Four Seasons Hotel Montréal
At the heart of Montréal’s Golden Square Mile, against the backdrop of Mount Royal, the Four Seasons Hotel Montréal building combines classic elegance and contemporary style.
With a total surface area of 35,000 m², the 18-storey Lemay and Sid Lee Architecture designed building includes a 169-room hotel, 18 private residences and 3,250 m2 of commercial spaces.
The hotel stands out with its streamlined off-set volumes and richly textured accents that embody the luxury and refinement of the hotel banner. Its interiors and exteriors are also carefully integrated with the Holt Renfrew Ogilvy complex.
The 5.5-meter-high lobby extends into the adjoining commercial spaces while an immense atrium showcasing Pascale Girardin’s artistic installation, Contemplation, is open to residents and hotel guests.
On De la Montagne St., the lower floors respect the pedestrian scale and delicately link the project to its streetscape, as the remaining three facades integrate on an urban scale with Sainte-Catherine and Crescent Streets and De Maisonneuve Blvd.
“The overriding importance of integrating the building with its environment is reflected in several ways, sometimes assertive, sometimes subtle, and gives the project its relevance and longevity. The architecture draws its source from the spirit of place, its history, its community, to ultimately enhance the cityscape,” said Eric Pelletier, architect, senior partner and design principal at Lemay.
The building’s angles define its hospitality, residential and commercial vocations. An imposing, 500-guest ballroom with a massive terrasse that offers views of the Leonard Cohen mural and Mount Royal tops the first floors.
At the tallest part of the building, as of the 14th floor, the facade extends outwards. Crowning the entire building, this overhanging volume is dedicated to prestigious private residences and their spacious terraces offering river, mountain and skyline views.
Boldly swathed in black, the tower captures light differently on each floor. The effect is accentuated by each façade’s golden bas-relief that divides the main volume according to its interior functions. This golden rift changes the aspect of the building; it emerges through the volume, folds inwards and spreads vertically by creating a thin blade in the centre of the building.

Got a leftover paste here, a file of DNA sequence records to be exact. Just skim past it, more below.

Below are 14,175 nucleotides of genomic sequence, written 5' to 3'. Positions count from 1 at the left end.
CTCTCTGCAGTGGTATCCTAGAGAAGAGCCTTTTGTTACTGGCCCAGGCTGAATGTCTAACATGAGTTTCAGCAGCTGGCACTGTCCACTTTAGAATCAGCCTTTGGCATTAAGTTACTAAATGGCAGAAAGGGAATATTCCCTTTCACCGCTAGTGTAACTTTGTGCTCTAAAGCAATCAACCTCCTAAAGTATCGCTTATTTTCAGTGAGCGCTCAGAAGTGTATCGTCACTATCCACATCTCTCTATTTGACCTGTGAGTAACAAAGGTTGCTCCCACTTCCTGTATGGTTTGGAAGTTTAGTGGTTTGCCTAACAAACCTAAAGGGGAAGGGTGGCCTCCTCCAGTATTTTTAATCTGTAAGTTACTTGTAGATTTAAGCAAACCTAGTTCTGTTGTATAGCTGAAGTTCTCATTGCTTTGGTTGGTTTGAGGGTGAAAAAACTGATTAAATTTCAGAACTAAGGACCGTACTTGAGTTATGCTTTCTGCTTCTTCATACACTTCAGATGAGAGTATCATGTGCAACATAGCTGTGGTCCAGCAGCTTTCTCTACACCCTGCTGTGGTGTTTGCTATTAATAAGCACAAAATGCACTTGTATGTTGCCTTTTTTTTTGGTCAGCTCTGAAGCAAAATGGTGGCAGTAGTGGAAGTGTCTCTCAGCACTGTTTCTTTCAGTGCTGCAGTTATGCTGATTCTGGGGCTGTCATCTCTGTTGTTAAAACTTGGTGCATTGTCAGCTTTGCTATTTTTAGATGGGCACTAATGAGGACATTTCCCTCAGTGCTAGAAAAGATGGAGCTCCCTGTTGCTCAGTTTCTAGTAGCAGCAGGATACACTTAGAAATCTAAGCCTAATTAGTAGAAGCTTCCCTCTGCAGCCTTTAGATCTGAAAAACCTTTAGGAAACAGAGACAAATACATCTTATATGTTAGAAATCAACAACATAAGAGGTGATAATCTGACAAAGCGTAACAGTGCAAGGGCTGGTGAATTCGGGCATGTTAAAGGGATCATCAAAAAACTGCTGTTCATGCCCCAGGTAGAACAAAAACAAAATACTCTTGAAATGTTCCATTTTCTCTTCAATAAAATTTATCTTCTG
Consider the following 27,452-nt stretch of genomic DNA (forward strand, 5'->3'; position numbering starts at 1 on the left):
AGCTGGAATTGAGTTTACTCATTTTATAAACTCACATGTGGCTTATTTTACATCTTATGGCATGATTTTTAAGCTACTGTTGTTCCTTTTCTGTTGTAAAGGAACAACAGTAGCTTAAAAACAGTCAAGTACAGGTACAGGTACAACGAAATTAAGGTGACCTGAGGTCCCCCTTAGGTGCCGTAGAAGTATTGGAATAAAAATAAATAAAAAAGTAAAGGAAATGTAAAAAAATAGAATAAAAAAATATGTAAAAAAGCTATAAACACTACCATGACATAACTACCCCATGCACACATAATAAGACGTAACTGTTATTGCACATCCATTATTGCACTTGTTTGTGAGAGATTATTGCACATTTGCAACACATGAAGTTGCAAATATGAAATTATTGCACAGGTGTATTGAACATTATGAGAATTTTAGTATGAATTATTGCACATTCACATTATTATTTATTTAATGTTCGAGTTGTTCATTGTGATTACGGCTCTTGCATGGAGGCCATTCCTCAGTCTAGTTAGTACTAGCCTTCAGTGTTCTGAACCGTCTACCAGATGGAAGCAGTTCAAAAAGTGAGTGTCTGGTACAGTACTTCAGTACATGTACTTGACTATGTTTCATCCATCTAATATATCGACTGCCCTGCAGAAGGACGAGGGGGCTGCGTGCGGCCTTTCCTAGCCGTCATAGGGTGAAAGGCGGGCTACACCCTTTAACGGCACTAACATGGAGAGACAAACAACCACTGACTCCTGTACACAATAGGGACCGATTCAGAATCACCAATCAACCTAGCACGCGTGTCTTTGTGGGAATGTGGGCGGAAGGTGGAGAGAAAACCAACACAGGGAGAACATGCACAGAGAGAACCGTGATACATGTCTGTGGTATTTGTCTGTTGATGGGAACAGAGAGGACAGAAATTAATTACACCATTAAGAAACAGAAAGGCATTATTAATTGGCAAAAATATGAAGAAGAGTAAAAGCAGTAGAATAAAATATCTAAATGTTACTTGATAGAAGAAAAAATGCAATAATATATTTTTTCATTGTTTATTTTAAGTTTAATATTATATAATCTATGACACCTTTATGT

“The main challenge of the project was to create a space that could properly host such an iconic brand and seamlessly embody its values and ambitions at all levels. The building offers a strong presence in its neighborhood with a volume that reflects the different scales of the surrounding buildings, complemented by a series of insertions, a sought-after materiality and refined details,” said Martin Leblanc, architect, partner at Sid Lee Architecture.
The exterior envelope is a glass curtain wall whose opaque elements have been reduced to a minimum. At nightfall, the dark colour of the glass lays a delicate veil over the interior spaces and creates a subdued appearance.
The glass walls’ fine and precise assembly gives rise to an ethereal and almost immaterial impression. The granite of the side facades reflects the rhythm of the glass panels while its varying textures come to life under the influence of ambient light.
Eric Pelletier, Architect, Partner – Design Principal, Lemay| Michel Aubé, Architect, Associate, Project Director, Lemay| Sébastien Voyer, Architect, Production Manager, Lemay| Manuel R. Cisneros, Design Architect, Sid Lee Architecture| Valentin Guirao, Design Architect, Lemay| Geneviève Guay, Architect, Design Technician and Site Supervisor, Lemay| Rémi Chabot, Technologist, BIM Coordinator, Lemay| Martin Leblanc, Architect, Partner, Sid Lee Architecture| André Cardinal, Architect, Partner, Lemay
Private residences designer: Philip Hazan Design inc.| Hotel Designer: Gilles & Boissier et Philip Hazan Design inc| Level 3 Restaurant-Bar Designer: Atelier Zébulon Perron
Structural Engineer: Elema| Mechanical Engineer: Bouthillette Parizeau